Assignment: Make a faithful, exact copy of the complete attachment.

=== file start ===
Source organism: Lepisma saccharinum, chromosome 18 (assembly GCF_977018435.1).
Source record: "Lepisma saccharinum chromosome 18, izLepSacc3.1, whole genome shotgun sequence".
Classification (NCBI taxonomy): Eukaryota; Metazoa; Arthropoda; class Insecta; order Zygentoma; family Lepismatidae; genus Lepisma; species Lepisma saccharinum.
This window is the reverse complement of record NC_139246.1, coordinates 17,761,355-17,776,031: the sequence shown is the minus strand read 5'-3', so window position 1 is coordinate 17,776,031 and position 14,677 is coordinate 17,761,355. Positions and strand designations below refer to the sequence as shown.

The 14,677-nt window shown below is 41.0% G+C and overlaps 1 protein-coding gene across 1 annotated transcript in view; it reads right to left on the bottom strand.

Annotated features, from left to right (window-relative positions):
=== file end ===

Source organism: Lepisma saccharinum, chromosome 18 (assembly GCF_977018435.1).
Source record: "Lepisma saccharinum chromosome 18, izLepSacc3.1, whole genome shotgun sequence".
Classification (NCBI taxonomy): Eukaryota; Metazoa; Arthropoda; class Insecta; order Zygentoma; family Lepismatidae; genus Lepisma; species Lepisma saccharinum.
This window is the reverse complement of record NC_139246.1, coordinates 17,761,355-17,776,031: the sequence shown is the minus strand read 5'-3', so window position 1 is coordinate 17,776,031 and position 14,677 is coordinate 17,761,355. Positions and strand designations below refer to the sequence as shown.

The 14,677-nt window shown below is 41.0% G+C and overlaps 1 protein-coding gene across 1 annotated transcript in view; it reads right to left on the bottom strand.

Annotated features, from left to right (window-relative positions):